Someone must be trusted. Let it be the judges.”
The famous words of Lord Denning, a maverick yet great British judge, could be a good depiction of what many Russians were thinking 20 years ago.
Back in 1991, when the Soviet state collapsed, the judiciary was seen as the force that could bring integrity to the troubled country and prop up the wrenching stature of the country’s ruling elite.
Today judges are one the most despised, mistrusted groups in Russia’s establishment. According to state pollster VTsIOM, just one in four respondents trust the justice system. This is remarkably less than the number of people who trust the president, police, politicians or even journalists, which in itself is quite extraordinary.
There is nothing strange in that people have little faith in public figures. “They all lie” is a time-tested, universal presumption in politics all over the word. What’s odd is that in the public eyes judges fell deeper than all those proverbial liars.
“Don’t we know that judges take bribes?” asked President Dmitry Medvedev. “They do. Who is easier to catch red-handed, a policeman or a judge? A policeman, of course, or an investigator, or a prosecutor, or a civil servant. Go and try catching a judge!” According to the president, the judiciary has become a solid, “reinforced concrete corporation” incapable of self-purification.
He has reason to be angry. When Medvedev, a former professor of law, came to power three years ago, it was widely believed that putting the justice system right could shore up his position on the 2012 elections. It turns out that the judiciary will not bring him popularity but shame.
Soviet law, which existed until 1991, didn’t provide for division of powers, a multiparty political system, private ownership of means of production, an independent judiciary and many other things that Russian law today attempts to incorporate. Many areas of law like companies, commercial contracts or an adversarial system of dispute resolution — the legal system’s bread and butter — did not exist or existed in a rudimentary form.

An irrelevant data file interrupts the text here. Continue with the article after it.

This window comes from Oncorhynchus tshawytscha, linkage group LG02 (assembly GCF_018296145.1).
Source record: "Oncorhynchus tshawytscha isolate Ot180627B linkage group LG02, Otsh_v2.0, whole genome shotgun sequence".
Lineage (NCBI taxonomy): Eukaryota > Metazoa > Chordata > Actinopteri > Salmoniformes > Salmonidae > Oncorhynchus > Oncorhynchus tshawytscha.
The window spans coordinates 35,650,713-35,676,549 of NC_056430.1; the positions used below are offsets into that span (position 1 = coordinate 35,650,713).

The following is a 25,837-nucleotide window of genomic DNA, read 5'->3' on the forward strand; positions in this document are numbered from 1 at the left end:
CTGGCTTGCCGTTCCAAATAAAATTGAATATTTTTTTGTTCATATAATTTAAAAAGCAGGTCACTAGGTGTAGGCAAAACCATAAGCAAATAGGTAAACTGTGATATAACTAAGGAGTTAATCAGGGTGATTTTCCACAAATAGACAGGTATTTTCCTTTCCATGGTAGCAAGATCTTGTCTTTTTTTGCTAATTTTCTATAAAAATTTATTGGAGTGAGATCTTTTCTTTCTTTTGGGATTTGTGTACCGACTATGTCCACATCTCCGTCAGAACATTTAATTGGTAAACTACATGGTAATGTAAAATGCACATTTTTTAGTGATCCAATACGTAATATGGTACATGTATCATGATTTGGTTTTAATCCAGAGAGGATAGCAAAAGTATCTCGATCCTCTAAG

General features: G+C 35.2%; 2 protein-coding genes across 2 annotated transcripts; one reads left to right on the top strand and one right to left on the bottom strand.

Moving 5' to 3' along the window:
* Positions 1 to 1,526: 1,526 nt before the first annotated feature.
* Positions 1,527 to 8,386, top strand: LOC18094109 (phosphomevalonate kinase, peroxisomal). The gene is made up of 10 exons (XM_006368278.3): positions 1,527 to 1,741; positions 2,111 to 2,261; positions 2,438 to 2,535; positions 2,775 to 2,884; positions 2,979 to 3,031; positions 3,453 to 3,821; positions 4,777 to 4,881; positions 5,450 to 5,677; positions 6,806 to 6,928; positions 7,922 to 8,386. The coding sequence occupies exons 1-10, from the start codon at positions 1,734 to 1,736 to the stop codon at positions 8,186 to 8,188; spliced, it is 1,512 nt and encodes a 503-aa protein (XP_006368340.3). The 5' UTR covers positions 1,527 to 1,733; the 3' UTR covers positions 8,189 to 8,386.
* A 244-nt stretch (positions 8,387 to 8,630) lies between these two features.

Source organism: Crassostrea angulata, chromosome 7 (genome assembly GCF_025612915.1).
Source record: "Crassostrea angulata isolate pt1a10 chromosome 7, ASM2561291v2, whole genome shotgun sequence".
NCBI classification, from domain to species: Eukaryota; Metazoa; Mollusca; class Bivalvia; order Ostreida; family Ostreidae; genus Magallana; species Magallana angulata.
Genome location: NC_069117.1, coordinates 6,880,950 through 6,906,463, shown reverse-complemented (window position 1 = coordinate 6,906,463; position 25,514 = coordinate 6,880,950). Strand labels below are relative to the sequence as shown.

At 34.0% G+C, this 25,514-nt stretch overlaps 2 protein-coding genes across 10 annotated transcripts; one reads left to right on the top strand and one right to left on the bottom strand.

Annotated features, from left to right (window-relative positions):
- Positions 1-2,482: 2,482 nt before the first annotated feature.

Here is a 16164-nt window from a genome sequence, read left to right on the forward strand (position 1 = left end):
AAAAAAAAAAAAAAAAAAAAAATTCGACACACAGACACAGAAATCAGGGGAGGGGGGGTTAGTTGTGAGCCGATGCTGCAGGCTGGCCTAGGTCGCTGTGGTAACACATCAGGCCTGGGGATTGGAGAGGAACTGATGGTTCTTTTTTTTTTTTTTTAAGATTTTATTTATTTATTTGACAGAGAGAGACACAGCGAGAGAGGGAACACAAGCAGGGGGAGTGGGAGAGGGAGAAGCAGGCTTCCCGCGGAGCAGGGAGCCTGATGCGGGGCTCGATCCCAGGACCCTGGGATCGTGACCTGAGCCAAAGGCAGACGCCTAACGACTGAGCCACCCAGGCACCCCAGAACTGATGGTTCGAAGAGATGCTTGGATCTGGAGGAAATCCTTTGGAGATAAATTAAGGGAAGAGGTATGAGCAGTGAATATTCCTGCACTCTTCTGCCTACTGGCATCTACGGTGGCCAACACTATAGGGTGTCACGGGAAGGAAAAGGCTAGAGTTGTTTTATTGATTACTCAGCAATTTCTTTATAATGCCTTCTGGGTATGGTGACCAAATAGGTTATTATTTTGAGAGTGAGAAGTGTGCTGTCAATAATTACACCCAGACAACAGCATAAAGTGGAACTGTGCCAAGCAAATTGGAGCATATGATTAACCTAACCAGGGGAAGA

A judge and a lawyer in the Soviet system meant something much different than it does in the West, where the idea of the separation of power has dominated public and political life since the mid-18th century when Montesquieu published his “Spirit of the Laws.” In the Soviet Union, judges were a group of gray bureaucrats who were nothing less than a profanation of the judicial institution.
Though in every country there are those who feel antipathy toward lawyers, in Russia strong dislike of the judiciary is an ingrained part of the culture. As the Russian proverb says, “Where there is judgment, there is injustice.” You can hardly find a judge as a positive character in Russian literature — rather Gogol’s Lyapkin-Tyapkin, whose intellectual claim to fame was that he had read five or six books and who considered himself honest because he took bribes of greyhound puppies rather than money.
Looking back to 1991, it is astonishing how naive the Russians were when they hoped that they could transform the system by changing all the laws, while keeping those who execute those laws in their places.
After the fall of the Berlin Wall, the judiciary in East Germany was effectively dissolved and formed anew. There was no such cleansing in Russia. Though fresh blood was injected into the profession, often there was little logic why a particular lawyer was working in his specialty.
For example, a professor of legal history who specializes in the customary law of the 12th century can suddenly become the head of an appellate court or a specialist in the theory of criminal law elevated to the chairman of a special court that deals primarily with constitutional law, something that is only remotely connected to the area of his expertise.
If Medvedev really wants to transform the justice system, he should care less about new laws but more about how the existing laws are being followed. Above all, he should pay particular attention to those whose job is to implement the law in practice. In the end, the best legislation is absolutely meaningless when it is placed in the wrong hands.
Sergey Matyunin is editor of RussianLawOnline.com.